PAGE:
In this umpired humanity of strewn arrangements and rate of recurrent interactions, where individuals are so often apparitions arriving via the sieve of media: a situation where all manifestations have stunted use-by dates. So many social occasions (with our friends from Shortland Street, our invitation to participate in that car chase via PlayStation, the dinner party that we’re invited to in that advert) are actually spectres.

When this media mode of story commences, if indeed there is a start, (where, when) does it conclude?

Monteith here unravels a series of stories, where human interactions overtly elapse over time. These are anti heroic. These are not (necessarily) lofty and noteworthy uploadings, but composed in inspired logic.

The actions in this work materialise as intermingling reports of ‘random’ pictorial records. These are the thin threads between random people drawn in deliberate and charming criss-cross, wonky lines.

This is a demure brand of moving saga where language is sample, each slogan an allusion to a myriad of other citations, and so on.

In spite of its purity, Calvino’s book takes days to glance at, when read properly. Similarly, Monteith’s work should take time to read because of its concision.

The facts of life are Monteith’s ingredients here. The murkiness of the human condition is engulfing, except when one can find ways of evading it.

She assembles an enigmatic cryptogram, which is written in cipher and decoded upon activation. Each time this work plays it publishes a new story. In the interim, these words and images are conniving, a dissident (il)logic of comic defiance.

“I get asked what I think about sampling a lot, and I've always wanted to have a short term to describe the process. Stuff like "collective ownership", "systems of memory", and "database logics" never really seem to cut it on the lecture circuit, so I guess you can think of this essay as a soundbite for the sonically-perplexed. This is an essay about memory as a vast playhouse where any sound can be you. Press "play" and this essay says "here goes": ’Loops of Perception: Sampling, Memory, and the Semantic Web’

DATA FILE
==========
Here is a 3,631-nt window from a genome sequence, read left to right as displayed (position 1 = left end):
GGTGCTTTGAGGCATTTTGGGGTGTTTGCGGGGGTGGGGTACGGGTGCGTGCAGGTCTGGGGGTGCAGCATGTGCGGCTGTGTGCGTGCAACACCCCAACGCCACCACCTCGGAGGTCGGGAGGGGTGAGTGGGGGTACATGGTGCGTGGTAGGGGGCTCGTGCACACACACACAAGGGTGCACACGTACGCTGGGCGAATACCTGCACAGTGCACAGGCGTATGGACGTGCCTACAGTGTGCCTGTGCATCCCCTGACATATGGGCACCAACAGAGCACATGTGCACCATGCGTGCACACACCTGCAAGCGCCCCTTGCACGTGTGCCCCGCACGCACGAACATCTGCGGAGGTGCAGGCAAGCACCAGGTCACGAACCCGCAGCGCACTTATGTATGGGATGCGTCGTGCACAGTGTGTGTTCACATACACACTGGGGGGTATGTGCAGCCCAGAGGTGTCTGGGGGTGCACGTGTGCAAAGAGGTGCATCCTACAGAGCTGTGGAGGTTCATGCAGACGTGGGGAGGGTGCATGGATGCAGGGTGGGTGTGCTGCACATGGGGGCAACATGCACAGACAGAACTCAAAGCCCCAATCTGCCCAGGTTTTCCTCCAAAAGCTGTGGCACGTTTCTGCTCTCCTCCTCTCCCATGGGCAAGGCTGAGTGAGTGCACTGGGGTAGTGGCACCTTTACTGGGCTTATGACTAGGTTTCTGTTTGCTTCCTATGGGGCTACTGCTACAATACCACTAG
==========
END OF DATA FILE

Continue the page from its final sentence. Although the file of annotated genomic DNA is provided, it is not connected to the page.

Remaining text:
Paul Miller, aka DJ Spooky published in ‘HorizonZero’

The stuff of the past blurs foreground to background with the regularity of panache and vogue: some are flickers across the social scenery that illustrate for us for a pithy jiffy, an extra luminosity to scrutinise the globe through; while others resample our methodologies for surveying occasions, and picking out the bend of the party around us.

"Free content fuels innovation"

Lawrence Lessig, ‘The Future of Ideas’

Essay by Maria Walls

Images © Alex Monteith. Text © The Physics Room.

Alex Monteith was born in Belfast, Northern Ireland. She has recently submitted to be examined for the Doctorate in Fine Arts at the Elam School of Fine Arts, Photo credit: Alex Monteith. The University of Auckland. Her work has been screened extensively both nationally and internationally at Film Festivals and in galleries.

View Press to Start The Rise of Invisible Cities as a PDF